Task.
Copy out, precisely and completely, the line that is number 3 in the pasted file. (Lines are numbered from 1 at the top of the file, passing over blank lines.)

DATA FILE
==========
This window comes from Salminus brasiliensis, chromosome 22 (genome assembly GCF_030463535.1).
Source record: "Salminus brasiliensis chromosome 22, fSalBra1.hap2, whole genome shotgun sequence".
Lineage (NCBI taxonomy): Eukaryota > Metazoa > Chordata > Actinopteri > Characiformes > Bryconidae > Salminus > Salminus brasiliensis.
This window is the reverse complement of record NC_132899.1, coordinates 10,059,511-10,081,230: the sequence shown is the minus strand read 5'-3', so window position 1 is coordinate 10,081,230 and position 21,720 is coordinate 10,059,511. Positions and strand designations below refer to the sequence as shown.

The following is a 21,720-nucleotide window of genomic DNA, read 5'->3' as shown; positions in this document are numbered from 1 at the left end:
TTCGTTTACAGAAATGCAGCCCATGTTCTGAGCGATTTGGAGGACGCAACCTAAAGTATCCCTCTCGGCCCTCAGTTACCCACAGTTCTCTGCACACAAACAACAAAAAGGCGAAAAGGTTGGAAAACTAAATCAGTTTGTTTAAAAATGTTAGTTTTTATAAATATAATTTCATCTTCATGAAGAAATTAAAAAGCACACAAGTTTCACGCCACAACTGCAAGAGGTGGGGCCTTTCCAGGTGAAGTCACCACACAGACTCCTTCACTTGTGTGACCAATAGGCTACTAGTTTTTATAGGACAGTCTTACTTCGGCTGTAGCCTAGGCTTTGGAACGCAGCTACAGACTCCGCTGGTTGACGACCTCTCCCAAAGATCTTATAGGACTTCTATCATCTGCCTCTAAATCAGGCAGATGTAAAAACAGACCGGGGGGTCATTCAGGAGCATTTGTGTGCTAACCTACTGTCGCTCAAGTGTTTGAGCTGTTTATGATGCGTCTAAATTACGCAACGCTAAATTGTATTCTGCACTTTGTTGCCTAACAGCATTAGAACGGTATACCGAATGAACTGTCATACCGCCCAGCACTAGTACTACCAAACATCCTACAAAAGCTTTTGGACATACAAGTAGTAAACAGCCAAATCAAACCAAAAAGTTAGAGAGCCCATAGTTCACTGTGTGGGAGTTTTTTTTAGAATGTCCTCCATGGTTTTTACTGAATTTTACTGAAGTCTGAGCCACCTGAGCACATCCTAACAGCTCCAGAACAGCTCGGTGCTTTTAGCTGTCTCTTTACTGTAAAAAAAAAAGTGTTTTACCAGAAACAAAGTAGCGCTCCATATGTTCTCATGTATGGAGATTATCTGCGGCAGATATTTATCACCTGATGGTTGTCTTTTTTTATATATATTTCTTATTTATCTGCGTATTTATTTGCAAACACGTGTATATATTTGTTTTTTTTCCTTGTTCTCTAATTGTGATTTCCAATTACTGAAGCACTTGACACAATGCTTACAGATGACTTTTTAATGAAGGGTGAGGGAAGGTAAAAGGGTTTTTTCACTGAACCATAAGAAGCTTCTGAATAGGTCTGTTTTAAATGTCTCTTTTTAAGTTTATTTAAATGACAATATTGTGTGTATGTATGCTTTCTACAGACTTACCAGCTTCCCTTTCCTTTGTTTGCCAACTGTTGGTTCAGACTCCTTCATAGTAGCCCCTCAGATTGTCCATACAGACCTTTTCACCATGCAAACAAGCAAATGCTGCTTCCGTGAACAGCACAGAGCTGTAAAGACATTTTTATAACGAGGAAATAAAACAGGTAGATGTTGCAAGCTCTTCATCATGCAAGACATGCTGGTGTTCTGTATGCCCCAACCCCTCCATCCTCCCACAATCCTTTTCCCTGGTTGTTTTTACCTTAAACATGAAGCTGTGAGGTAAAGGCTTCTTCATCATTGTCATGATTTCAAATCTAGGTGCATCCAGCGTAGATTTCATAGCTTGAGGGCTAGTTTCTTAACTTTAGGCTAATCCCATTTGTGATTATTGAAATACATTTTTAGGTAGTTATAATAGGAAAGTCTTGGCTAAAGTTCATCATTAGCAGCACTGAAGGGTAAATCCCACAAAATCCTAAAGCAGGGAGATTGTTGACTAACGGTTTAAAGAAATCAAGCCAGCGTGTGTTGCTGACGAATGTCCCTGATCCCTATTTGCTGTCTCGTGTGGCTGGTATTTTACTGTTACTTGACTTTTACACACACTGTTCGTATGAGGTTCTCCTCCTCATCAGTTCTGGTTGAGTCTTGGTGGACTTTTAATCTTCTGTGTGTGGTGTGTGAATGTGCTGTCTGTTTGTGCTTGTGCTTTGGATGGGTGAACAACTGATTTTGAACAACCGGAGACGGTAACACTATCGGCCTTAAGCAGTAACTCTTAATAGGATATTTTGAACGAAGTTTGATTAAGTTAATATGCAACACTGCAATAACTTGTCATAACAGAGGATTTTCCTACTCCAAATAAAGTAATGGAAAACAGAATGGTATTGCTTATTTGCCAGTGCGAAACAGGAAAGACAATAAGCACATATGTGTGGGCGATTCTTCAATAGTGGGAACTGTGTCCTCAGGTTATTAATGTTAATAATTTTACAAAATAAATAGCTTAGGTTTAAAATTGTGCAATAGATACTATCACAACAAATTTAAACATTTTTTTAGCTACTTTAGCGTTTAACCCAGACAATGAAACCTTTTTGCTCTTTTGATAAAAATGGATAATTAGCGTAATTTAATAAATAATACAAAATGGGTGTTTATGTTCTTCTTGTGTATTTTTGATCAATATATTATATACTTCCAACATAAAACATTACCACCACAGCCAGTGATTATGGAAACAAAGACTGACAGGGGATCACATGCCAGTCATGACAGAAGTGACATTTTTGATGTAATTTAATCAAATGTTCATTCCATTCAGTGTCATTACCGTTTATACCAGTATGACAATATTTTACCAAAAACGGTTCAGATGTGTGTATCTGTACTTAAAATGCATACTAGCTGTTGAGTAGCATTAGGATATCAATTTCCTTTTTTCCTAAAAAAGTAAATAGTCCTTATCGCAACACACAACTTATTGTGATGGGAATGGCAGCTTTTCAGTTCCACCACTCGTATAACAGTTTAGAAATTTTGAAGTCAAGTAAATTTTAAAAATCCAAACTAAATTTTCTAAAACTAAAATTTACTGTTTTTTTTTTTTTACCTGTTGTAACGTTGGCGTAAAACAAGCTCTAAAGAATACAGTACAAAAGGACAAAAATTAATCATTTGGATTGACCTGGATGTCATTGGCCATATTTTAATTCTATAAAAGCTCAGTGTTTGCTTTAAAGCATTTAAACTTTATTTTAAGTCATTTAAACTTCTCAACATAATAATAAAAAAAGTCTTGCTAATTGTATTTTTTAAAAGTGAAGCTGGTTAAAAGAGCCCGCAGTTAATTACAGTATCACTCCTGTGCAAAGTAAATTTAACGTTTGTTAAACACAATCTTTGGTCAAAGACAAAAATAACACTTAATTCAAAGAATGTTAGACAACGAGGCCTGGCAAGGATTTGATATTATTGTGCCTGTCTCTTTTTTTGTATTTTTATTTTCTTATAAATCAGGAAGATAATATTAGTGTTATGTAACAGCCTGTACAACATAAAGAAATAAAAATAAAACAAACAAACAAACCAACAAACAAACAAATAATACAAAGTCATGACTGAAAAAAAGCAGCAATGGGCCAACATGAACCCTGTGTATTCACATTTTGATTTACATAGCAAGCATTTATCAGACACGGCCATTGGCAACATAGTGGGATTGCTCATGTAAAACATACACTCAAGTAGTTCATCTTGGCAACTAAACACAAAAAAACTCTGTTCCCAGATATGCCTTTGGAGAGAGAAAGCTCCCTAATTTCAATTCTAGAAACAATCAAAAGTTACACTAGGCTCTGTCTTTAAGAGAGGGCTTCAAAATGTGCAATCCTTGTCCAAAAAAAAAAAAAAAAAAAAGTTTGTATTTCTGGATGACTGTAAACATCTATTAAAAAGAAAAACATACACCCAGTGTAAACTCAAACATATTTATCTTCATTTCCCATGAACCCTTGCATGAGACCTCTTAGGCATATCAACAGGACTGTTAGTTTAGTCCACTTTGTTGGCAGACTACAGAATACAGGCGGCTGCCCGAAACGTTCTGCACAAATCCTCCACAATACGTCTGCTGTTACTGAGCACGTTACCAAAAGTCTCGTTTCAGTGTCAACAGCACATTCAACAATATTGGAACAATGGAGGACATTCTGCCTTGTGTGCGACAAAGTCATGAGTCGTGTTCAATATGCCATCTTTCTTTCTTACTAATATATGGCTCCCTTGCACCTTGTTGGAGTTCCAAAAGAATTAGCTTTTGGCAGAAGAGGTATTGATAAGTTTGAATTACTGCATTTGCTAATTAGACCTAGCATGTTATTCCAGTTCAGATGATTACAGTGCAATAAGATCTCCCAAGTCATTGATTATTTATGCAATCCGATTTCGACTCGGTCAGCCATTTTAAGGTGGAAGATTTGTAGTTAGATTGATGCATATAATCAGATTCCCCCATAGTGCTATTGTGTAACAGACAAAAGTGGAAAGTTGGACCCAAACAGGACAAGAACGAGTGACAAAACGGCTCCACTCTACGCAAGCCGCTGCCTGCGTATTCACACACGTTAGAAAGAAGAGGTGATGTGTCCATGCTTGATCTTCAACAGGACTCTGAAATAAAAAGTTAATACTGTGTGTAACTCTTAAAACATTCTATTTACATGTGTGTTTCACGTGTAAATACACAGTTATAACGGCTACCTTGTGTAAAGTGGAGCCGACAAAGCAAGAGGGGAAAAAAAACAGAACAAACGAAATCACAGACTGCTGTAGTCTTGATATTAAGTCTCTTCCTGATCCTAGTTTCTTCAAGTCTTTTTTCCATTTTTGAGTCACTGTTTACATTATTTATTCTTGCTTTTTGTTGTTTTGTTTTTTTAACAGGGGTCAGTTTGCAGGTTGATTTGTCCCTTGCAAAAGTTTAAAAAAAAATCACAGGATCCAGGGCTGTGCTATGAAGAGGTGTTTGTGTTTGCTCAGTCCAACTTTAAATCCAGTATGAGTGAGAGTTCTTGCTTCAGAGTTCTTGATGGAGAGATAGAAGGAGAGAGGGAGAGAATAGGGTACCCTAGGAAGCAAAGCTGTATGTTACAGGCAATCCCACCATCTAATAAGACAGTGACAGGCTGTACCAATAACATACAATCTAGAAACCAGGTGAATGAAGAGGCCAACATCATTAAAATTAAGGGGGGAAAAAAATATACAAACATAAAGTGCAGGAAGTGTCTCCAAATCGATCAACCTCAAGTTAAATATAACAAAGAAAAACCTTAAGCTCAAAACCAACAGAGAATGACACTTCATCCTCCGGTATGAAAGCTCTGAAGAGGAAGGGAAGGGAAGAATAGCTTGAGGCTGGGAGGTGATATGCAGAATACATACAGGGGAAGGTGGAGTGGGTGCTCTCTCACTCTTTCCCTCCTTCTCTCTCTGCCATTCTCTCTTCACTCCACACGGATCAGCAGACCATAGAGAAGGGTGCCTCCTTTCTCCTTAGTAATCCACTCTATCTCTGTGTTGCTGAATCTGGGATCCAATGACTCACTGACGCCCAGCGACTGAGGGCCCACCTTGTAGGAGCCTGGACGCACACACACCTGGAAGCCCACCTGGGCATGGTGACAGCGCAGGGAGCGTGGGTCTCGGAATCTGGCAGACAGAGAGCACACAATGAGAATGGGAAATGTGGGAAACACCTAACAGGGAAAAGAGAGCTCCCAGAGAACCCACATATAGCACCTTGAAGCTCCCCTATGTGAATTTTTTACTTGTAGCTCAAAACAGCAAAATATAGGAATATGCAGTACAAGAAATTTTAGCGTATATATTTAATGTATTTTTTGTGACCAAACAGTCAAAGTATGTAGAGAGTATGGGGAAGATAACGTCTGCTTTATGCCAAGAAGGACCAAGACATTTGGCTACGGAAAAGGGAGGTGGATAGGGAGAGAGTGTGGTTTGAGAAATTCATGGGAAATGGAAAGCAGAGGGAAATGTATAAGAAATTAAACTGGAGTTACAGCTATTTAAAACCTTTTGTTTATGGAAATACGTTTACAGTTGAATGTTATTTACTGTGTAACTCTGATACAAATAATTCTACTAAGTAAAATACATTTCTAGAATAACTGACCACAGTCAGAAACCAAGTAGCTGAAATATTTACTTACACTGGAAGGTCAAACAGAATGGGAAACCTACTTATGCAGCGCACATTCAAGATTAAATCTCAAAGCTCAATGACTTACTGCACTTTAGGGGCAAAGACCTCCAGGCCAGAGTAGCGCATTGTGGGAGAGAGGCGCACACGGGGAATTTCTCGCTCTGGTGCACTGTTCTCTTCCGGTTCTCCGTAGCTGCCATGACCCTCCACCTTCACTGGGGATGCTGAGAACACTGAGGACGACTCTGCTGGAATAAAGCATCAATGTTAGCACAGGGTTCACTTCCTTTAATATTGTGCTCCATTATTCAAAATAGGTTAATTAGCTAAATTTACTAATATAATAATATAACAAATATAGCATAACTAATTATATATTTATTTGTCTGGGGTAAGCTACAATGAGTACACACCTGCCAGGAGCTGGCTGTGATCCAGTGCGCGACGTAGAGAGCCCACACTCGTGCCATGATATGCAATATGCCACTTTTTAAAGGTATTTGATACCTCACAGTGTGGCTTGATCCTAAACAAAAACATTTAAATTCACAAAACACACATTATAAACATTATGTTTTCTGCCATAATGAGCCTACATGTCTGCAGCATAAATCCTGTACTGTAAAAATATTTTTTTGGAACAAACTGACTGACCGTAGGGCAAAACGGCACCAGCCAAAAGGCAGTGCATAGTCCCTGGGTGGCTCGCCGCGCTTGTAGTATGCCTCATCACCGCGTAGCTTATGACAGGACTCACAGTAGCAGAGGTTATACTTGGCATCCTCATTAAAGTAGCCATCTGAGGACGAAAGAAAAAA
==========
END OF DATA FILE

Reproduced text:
Lineage (NCBI taxonomy): Eukaryota > Metazoa > Chordata > Actinopteri > Characiformes > Bryconidae > Salminus > Salminus brasiliensis.